On clinical exam, Coudry confirmed Singer's Grade 3 ataxia and performed a series of cervical radiographs. None of them showed anything of particular significance, she said, although there were two slight "concerns" that could be the cause--a minor malformation of a cervical disk (at C7-- horses have seven neck vertebrae, which are designated by the letter "C" and numbered) and a slight narrowing--also called stenosis--of the spinal cord canal at the base of the neck (C6-T1, "T" representing the thoracic vertebrae). These findings were very inconclusive, however.

"Usually when we have colts come in here with this kind of ataxia, or even a lower grade ataxia, the results are much more obvious," she said. "You get a definite narrowing at some point or a major malformation in 95% of the cases. But in Singer's case, it's just not obvious where his problem is located."

Ataxia is a lack of coordination in gaits, but not necessarily movement in general, and it is usually accompanied by other neurologic signs affecting muscular strength and skin sensation, according to Jean-Marie Denoix, DVM, PhD, director of CIRALE. Horses can have a long step followed by a short step, for example, and they list to one side or another as well because of a lack of mobility. Ataxia is best seen at the walk, which requires less automation of movement, according to Denoix.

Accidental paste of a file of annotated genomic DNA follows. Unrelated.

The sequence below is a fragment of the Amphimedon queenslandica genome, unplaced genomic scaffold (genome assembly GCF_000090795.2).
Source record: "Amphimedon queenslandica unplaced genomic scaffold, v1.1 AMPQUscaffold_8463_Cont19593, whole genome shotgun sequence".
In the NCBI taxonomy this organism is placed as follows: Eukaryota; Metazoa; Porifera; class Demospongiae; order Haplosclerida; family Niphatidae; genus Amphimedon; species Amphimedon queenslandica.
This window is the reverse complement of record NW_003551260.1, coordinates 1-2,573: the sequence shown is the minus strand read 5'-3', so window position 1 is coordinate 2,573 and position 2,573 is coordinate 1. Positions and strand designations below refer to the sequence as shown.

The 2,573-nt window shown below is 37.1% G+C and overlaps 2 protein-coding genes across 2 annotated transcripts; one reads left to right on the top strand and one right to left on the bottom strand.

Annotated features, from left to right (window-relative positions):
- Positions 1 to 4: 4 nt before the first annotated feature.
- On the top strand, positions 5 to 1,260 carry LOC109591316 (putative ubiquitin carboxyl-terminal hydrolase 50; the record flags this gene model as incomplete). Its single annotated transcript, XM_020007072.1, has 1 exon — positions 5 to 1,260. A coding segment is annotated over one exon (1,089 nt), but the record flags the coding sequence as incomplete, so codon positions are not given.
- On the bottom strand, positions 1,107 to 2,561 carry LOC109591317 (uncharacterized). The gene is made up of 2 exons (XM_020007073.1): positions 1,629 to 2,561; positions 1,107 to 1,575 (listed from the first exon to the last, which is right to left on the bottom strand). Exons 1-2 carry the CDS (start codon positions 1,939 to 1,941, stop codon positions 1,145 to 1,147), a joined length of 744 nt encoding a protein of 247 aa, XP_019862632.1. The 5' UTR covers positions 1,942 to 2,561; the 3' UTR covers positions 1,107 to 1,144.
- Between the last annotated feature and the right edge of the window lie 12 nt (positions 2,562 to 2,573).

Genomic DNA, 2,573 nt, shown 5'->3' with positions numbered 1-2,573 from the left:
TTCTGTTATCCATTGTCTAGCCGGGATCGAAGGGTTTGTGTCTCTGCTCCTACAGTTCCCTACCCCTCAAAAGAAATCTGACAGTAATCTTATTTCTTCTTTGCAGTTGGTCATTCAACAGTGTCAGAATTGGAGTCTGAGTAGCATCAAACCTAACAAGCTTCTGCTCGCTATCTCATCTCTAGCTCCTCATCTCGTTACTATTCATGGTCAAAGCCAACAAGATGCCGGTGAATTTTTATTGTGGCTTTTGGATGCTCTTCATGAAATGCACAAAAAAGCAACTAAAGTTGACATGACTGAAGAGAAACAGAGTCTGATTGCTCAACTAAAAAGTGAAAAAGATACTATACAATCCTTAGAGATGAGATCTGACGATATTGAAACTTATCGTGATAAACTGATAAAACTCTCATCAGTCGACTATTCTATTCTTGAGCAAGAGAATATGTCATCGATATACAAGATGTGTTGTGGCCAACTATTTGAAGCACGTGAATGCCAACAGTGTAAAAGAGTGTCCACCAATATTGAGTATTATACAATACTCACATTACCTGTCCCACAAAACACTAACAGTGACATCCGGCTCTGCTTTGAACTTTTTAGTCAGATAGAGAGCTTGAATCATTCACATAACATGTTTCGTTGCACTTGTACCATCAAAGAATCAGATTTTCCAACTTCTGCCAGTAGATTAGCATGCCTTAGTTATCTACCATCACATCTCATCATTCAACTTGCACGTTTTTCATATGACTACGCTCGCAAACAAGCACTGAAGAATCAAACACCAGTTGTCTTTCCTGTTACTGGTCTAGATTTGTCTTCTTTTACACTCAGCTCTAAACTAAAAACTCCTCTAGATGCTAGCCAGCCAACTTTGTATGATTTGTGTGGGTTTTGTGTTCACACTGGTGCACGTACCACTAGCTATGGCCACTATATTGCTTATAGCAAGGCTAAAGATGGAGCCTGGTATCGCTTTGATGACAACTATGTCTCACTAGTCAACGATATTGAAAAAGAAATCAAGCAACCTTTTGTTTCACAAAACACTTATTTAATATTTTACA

"Specifically in cervical compressive myelopathy, or 'wobbler syndrome,' the spinal cord fibers in the neck are pinched, and this usually causes a horse to show either muscular weakness or spasticity due to hypercontractions of the muscles within his first two years," he said. "But some horses won't show signs of the condition until they're 8 or 10, sometimes 15 years old, even though they were born with the problem. And others might never show symptoms their entire lives.


CIRALE diagnostics
Ataxic colt radiographs

Top: Singer is positioned for cervical radiographs. Bottom: Dr. Coudry evaluates the images.

"We know that some horses manage to find a way to adapt to their ataxia," Denoix added. "That means some horses hide it for a long time. But on the upside, some of them with clinical signs early on learn to adapt and sort of 'fix' their problems so that they can be not only ridden, but even become successful sport horses in any kind of discipline."

It all comes down to a question of time--and luck, according to Denoix. A colt like Singer, who at 6 months old has no clearly unfavorable X ray findings, just needs time to be given a chance to show what he might be able to do.